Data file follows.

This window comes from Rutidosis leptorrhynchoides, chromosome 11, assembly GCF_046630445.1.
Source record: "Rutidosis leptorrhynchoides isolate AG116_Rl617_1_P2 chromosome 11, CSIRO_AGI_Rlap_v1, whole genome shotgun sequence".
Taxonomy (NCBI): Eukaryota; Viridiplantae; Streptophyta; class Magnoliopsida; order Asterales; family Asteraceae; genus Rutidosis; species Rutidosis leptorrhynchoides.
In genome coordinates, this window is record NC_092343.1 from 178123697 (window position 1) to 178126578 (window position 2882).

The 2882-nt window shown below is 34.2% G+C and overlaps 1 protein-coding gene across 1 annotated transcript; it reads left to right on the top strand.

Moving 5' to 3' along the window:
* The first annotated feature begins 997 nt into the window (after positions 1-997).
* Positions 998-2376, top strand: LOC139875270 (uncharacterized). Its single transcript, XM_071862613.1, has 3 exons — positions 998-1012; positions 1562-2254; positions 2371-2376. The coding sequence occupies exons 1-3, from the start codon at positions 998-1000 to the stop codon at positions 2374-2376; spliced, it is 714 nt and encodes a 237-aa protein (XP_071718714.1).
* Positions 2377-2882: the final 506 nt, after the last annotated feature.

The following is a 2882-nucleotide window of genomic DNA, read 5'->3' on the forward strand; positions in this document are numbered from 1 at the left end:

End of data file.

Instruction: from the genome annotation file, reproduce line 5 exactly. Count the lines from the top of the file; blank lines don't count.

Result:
The 2882-nt window shown below is 34.2% G+C and overlaps 1 protein-coding gene across 1 annotated transcript; it reads left to right on the top strand.